The Sheffield wind development project has been years in the making and now construction is well underway. the projects neighbors, whether they like the idea or not, are preparing for a change in the landscape.
The sights and sounds of construction fill the air at the site of the new Sheffield wind development and homeowner Paul Brouha is not happy. “It’s going to look like the War of the Worlds,” he told Channel 3. Sixteen wind turbines will start going up at the site in three weeks. Each of the towers will be about 420-feet tall. Brouha says they’ll ruin the ridgeline view. “I was brought back here from the hospital and this has been far more than just a house, it’s been my home, my only home,” he said.
Brouha might not like it, but the roughly 90-million dollar project is on schedule to start producing power this fall. “We are working on the roads, building retention ponds for the storm water as you can see in the background the substation is moving along quite rapidly,” said David Ertz, First Wind’s Project Manager. Right now more than 100 workers are on site daily – about a third of them are from Vermont. “You have civil engineering, you have mechanical engineers, and you have people who have trades expertise to erect these turbines – they are very complex things to erect,” Ertz said.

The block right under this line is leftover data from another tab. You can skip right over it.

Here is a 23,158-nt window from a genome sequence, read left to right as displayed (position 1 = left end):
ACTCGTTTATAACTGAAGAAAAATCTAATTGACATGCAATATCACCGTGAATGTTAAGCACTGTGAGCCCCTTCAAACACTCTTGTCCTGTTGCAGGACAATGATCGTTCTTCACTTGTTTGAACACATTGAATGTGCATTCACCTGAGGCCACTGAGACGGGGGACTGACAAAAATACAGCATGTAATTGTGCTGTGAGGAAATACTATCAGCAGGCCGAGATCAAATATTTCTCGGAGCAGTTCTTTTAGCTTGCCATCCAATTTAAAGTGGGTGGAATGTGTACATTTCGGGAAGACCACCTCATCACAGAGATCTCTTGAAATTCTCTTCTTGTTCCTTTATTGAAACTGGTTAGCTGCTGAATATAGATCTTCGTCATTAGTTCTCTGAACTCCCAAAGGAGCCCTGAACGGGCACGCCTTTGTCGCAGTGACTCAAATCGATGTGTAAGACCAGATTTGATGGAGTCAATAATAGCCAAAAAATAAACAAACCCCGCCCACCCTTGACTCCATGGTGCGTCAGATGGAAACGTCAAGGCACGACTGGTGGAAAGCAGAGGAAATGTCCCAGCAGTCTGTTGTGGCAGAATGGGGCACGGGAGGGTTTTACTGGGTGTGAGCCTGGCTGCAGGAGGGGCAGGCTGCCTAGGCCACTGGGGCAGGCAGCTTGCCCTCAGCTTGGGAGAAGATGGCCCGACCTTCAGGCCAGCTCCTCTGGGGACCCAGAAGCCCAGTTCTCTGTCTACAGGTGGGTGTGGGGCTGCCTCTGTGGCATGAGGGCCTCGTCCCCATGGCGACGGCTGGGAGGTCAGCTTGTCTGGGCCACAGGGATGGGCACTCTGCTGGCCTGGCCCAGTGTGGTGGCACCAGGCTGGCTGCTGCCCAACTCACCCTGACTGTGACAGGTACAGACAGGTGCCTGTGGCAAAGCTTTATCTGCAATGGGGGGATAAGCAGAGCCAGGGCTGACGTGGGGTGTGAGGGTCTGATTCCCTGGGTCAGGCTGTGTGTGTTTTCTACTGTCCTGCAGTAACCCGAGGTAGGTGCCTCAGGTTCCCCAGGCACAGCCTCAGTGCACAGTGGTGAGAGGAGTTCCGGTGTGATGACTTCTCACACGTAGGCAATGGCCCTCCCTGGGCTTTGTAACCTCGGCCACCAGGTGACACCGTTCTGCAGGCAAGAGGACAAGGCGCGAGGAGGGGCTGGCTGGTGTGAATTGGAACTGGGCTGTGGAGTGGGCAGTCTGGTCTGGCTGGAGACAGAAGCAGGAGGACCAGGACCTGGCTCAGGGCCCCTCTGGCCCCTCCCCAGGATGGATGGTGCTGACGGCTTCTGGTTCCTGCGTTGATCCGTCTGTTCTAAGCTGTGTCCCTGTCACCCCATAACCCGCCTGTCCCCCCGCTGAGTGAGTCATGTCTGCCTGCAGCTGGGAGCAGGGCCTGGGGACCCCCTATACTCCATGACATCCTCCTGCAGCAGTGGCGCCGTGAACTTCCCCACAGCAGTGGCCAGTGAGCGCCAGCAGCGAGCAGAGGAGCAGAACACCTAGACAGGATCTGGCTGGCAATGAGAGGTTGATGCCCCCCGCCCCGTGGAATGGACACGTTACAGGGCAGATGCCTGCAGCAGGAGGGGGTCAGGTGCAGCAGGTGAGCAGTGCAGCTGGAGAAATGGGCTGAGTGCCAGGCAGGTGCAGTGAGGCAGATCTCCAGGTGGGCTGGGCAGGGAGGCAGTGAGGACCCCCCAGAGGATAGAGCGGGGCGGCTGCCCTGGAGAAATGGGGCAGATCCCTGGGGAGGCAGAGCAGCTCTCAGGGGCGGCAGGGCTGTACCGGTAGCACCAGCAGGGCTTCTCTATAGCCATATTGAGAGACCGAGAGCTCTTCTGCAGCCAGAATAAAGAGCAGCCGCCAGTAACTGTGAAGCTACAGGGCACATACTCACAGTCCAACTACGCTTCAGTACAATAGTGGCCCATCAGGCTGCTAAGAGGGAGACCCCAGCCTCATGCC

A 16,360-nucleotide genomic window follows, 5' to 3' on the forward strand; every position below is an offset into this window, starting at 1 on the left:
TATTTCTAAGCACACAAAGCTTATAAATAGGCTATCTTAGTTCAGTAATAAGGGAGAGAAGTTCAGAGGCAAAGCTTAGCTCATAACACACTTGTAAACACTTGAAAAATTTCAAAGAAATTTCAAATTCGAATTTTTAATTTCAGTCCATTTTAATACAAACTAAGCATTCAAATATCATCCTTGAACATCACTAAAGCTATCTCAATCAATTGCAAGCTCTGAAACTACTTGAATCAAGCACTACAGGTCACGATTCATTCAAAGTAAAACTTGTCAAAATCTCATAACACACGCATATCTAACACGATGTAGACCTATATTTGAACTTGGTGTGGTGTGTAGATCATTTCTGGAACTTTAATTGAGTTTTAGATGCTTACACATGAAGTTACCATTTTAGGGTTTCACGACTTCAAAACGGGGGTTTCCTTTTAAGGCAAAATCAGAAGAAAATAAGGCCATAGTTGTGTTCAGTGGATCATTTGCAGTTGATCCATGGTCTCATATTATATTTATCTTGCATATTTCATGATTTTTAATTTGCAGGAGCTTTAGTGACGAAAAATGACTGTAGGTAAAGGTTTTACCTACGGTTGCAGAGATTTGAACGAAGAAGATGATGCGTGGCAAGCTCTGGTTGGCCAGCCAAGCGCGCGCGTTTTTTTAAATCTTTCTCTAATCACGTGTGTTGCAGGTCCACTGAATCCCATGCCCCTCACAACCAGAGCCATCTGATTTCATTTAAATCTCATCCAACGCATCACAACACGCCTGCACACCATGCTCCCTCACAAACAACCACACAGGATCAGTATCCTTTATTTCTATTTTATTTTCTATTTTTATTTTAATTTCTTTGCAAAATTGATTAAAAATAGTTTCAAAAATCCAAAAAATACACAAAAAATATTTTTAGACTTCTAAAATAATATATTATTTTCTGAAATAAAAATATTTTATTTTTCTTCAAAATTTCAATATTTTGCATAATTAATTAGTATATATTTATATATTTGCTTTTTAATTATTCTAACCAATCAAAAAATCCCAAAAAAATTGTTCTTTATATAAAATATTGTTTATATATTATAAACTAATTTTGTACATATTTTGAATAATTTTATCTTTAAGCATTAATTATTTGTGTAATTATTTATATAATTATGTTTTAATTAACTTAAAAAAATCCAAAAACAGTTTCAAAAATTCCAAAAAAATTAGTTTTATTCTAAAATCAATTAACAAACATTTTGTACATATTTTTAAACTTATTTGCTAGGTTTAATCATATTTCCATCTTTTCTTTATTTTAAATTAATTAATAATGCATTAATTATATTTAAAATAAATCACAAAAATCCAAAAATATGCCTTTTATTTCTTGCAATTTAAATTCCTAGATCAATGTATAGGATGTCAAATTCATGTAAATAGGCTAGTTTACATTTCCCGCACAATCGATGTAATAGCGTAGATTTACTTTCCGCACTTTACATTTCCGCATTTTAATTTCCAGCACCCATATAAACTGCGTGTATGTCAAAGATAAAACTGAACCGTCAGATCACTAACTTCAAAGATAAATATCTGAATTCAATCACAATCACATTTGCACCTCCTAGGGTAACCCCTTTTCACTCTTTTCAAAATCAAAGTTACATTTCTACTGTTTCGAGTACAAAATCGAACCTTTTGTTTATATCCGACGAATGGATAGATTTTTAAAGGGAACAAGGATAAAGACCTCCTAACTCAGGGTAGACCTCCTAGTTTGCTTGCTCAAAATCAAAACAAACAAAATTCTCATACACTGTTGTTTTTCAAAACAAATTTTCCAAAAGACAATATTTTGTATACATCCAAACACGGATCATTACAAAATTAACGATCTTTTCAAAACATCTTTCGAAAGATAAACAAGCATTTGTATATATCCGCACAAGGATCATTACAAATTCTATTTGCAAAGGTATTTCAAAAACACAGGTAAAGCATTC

The wind turbines will eventually feed into a substation which is still under construction. First Wind says once it’s complete, it should be able to provide power to about 15-thousand homes.
“I just think it is a great idea to use renewable sources for energy,” said Mike Breen, another of the projects neighbors. Breen lives in Sheffield and while he won’t be able to see the turbines from his home, he’s already seeing the benefits to the hundreds of thousands of dollars the project is slated to bring to his town every year. “I think it is going to help relieve the tax burden. We can start getting some better roads and stuff, schools can get improved – there’s dozens of ways we can use the money,” he said.
It’s not the kind of green Brouha’s looking for as he fears the towers will draw lots of attention to this picturesque piece of Vermont for all the wrong reasons. “There is nothing like them in northern New England, and most of the skyscrapers in Boston aren’t even that tall,” Brouha said.
Brouha and a number of his neighbors are challenging the project based on water quality concerns. His group is hoping the Vermont Supreme Court will consider hearing its concerns before it breaks for the summer. Meanwhile, over the next few weeks, the turbine parts will make their way from California to Vermont.
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